• Saqlifice
    • I never really found this particular card to be the problem of the deck, but hitting anything in Qliphorts is a step in the right direction I suppose. I am very pleased at how well this deck got nerfed on the April list because it was far too autopilot for my liking. It also made the formats awkward because cards that are good against Qliphorts happen to be awful against Burning Abyss and Necloths. If Qliphorts get completely pushed out of the format, there will be a lot of room for innovation.


  • Ring of Destruction
    • The new effect of this card is perhaps one of the best corrections to an overpowered trap that I have ever seen. While it cannot outright kill your opponent anymore, it can still have a great impact on the game. Also, we’re a bit lacking in the splashable trap department, so this is just what the doctor ordered. It’s spot removal, it’s chainable, and it deals damage. I’m interested to see it used in trap heavy decks and Burning Abyss.


  • Skill Drain
    • One of the most annoying and degenerate floodgates in Yu-Gi-Oh has finally been dealt with…somewhat. Skill has become atrocious over time due to Qliphorts. As soon as Nekroz came out, it became a staple at three per deck, and it gave them a very unfair way to quickly end the game if you didn’t happen to draw MST. Now that there’s only one copy, fewer games will see someone getting their face smashed by a field of 2400/2800 monsters. The annoying thing is, they still have their own searchable Skill Drain, but it’s strictly worse. I just pray that people let this deck go altogether so that the format can develop.


  • Vanity’s Emptiness
    • In the same boat as Skill Drain, this card is simply a degenerate floodgate. It promotes the most unfair thing that you could possibly do to someone, which is stopping them from playing the game. I don’t know how it survived this long without being hit, but hopefully the next step is to just outright ban it. It’s going to be quite annoying to see someone draw the one copy of Emptiness now, but it’s better than them having multiples. I think it’s safe to assume that this card will be played in virtually every deck going forward now that Qlihports aren’t that great.


  • Dragon Ravine
    • Well, the Dragon Rulers are banned, so this won’t have an insane impact on anything. Honestly, they should put it to at least two per deck so that die hard fans of Dragunity can have something to mess around with, or people who just love to play Dragons for fun—because we all know there are plenty of them. After all, field spells aren’t exactly the best thing to have sitting on the field now that Trishula is back.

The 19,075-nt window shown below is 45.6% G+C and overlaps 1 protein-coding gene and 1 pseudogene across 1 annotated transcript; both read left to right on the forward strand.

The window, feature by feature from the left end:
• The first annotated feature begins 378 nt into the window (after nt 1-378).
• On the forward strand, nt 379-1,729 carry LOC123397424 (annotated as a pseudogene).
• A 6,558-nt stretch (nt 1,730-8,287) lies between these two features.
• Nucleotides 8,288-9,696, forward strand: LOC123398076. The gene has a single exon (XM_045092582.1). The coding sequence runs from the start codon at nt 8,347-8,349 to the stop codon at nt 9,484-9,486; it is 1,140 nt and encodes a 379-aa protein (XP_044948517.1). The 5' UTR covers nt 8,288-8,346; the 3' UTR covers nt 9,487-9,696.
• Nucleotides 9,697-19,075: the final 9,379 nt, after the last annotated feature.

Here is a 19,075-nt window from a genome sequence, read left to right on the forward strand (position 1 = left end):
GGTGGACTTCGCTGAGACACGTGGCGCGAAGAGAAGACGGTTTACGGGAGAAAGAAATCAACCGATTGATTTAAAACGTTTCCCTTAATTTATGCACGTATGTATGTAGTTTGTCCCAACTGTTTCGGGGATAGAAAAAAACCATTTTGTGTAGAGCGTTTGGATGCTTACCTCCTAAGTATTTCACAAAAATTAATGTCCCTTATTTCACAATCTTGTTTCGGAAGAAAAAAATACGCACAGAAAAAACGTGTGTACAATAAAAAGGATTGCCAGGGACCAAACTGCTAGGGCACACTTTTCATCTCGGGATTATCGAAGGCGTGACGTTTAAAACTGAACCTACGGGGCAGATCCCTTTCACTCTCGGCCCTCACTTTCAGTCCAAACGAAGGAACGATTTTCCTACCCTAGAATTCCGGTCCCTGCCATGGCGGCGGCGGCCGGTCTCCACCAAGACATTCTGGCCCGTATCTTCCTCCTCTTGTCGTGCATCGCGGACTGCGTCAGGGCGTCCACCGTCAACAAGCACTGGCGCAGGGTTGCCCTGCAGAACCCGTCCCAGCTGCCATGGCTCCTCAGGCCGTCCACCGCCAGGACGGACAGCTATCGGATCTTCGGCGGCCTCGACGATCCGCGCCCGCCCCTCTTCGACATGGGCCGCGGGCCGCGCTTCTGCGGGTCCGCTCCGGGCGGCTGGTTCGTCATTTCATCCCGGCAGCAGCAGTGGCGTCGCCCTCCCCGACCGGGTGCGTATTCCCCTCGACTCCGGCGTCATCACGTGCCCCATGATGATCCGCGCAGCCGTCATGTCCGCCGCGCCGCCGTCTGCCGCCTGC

• Symbols of Heritage
    • This card has the potential to be a problem if the stars ever align, so they preemptively hit it before things got out of hand. I think the closest absurdity we’ve ever seen with it was years ago when Claudio Kirchmair created an FTK deck using this card, Trishula, and Dewloren, but even that was a bit too inconsistent to be taken seriously.


  • Sinister Serpent
    • This is not 2005, and the game is not that slow anymore. I think it would have been more interesting if this card didn’t get its effect altered at all. I don’t see this really getting too much play now that they’ve slowed it down even more, but you never know. In any event, it won’t have any immediate impact.


  • Temple of the Kings
    • This change is irrelevant for now.


  • Exchange of the Spirit
    • This change is irrelevant for now.


qliphort scoutSemi-Limited

  • Qliphort Scout
    • This is a huge step in the right direction. Qliphort puts out way too much damage and pressure by paying 10% of their lifepoints every turn. The less copies the better. In reality, though, what actually hurt this deck the most were the limits on Skill Drain and Vanity’s Empitness. This was just another way to add insult to injury. I will say that MST hurts them way more now because they don’t have two more copies to fall back on. In fact, double MST is now just an autowin.


  • Nekroz of Brionac
    • A slap on the wrist at best. If they really wanted to hurt this deck, they would have put Manju and Senju to one. This change just makes the deck a bit more affordable for those who didn’t want to sell their collections for three copies. The reason why I don’t think this change impacts Nekroz enough is because the other decks also got hit on the list, but they couldn’t afford it the same way. This will continue to be a big contender throughout the April format.